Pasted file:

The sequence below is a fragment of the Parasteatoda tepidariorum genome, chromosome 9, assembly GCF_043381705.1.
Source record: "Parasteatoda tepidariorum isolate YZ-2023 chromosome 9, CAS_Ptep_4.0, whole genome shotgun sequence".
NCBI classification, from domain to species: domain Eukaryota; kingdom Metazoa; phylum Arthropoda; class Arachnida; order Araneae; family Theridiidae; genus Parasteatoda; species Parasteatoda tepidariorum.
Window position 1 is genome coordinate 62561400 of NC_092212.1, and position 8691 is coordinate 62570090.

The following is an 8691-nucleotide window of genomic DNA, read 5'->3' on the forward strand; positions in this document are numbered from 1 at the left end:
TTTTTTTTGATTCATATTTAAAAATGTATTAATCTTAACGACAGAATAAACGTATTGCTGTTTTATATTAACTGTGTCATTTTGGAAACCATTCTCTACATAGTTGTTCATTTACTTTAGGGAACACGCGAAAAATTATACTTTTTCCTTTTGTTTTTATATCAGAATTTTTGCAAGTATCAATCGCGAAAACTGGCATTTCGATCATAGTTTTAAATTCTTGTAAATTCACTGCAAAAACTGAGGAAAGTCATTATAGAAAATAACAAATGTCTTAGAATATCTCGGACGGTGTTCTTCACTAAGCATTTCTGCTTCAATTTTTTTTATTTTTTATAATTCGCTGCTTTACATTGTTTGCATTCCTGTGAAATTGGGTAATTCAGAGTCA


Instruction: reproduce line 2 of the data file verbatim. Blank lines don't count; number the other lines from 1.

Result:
Source record: "Parasteatoda tepidariorum isolate YZ-2023 chromosome 9, CAS_Ptep_4.0, whole genome shotgun sequence".